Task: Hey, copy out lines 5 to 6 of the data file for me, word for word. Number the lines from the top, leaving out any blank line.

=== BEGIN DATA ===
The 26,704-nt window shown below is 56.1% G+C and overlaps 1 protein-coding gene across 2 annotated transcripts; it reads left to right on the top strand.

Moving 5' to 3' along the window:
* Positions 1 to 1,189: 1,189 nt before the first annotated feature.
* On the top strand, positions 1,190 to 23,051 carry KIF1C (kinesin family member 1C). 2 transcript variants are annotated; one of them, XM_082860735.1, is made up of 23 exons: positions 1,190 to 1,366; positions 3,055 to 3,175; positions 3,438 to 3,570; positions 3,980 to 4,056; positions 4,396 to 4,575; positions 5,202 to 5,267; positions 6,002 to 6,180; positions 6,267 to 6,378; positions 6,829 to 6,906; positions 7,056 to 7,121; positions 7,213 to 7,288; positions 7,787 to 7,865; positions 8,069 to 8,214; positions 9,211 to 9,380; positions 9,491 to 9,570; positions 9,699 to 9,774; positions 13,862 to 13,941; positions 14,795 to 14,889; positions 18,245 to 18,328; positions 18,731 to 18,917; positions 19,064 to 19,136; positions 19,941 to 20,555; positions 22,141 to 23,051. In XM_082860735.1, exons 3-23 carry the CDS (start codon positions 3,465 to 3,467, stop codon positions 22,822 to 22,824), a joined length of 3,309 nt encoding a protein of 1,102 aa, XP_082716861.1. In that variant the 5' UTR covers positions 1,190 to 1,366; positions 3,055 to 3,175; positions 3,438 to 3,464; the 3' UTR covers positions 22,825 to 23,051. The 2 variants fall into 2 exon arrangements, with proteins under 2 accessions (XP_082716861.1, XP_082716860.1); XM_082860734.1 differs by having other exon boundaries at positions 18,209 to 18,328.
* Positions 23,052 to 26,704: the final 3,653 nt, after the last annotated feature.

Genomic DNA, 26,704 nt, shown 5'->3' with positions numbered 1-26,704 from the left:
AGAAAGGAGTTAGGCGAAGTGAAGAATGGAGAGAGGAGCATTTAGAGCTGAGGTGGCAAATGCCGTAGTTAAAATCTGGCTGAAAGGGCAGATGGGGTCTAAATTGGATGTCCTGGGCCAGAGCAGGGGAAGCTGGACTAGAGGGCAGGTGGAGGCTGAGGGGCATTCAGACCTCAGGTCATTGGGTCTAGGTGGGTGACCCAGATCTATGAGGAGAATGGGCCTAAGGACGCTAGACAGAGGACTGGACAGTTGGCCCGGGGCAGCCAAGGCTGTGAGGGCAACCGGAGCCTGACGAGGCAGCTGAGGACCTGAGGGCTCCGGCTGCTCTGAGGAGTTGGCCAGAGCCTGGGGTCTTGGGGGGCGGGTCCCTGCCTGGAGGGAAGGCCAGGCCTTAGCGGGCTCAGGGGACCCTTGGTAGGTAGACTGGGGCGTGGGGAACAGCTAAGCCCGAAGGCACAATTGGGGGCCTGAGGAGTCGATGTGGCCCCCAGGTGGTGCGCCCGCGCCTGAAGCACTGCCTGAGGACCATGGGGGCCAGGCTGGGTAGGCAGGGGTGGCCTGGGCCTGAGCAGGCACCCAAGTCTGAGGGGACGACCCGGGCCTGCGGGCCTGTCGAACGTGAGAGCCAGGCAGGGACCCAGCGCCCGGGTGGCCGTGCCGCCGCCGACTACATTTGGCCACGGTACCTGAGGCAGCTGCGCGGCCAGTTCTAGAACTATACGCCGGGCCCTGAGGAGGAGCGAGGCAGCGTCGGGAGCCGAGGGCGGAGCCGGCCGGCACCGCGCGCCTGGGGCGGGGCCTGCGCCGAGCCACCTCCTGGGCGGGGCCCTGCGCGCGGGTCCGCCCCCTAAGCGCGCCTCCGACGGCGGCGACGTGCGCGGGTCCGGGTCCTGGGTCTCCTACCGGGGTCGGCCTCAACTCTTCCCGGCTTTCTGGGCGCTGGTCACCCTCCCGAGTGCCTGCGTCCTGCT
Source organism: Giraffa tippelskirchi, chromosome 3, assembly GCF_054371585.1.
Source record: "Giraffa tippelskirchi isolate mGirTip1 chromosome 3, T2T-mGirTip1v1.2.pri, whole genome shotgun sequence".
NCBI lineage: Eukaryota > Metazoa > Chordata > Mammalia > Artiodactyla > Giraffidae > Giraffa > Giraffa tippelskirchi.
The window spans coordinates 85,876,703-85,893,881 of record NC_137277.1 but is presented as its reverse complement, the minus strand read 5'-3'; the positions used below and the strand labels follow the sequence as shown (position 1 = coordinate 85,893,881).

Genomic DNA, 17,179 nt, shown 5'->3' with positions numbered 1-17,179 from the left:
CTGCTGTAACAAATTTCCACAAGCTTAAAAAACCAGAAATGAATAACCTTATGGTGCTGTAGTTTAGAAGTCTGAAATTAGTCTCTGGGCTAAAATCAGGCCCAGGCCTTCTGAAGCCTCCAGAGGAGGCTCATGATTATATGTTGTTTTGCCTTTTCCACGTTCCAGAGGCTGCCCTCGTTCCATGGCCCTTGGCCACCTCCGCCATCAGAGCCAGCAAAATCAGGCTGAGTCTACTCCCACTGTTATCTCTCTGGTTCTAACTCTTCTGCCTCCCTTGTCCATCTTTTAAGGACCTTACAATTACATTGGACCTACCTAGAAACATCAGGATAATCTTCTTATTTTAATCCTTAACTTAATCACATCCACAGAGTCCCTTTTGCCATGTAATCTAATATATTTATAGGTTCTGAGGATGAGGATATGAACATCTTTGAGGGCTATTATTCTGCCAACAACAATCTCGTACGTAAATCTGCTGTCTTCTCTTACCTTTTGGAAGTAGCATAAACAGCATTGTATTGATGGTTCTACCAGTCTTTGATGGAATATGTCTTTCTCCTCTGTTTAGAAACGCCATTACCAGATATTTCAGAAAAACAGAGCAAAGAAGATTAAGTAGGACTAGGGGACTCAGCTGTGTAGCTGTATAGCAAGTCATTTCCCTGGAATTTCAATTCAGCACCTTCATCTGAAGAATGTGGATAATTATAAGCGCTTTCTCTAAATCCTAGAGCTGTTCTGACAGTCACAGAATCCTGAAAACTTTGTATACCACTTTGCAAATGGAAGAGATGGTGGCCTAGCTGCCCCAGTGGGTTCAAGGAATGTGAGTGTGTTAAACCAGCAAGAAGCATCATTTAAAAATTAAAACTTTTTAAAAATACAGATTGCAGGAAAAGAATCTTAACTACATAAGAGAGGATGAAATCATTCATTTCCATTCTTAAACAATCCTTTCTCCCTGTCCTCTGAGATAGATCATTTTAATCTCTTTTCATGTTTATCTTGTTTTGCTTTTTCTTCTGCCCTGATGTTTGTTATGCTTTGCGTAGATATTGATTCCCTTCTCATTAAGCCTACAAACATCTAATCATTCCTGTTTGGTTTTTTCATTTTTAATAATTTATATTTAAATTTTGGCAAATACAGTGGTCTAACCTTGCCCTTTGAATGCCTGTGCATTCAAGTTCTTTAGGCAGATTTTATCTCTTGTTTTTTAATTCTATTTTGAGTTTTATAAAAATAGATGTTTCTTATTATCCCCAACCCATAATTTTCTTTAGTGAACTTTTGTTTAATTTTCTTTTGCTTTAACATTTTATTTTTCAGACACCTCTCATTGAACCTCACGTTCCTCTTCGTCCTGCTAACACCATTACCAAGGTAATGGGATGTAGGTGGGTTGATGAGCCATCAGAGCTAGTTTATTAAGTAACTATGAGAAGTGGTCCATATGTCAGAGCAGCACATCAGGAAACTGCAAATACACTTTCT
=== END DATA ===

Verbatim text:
* Positions 23,052 to 26,704: the final 3,653 nt, after the last annotated feature.

Genomic DNA, 26,704 nt, shown 5'->3' with positions numbered 1-26,704 from the left: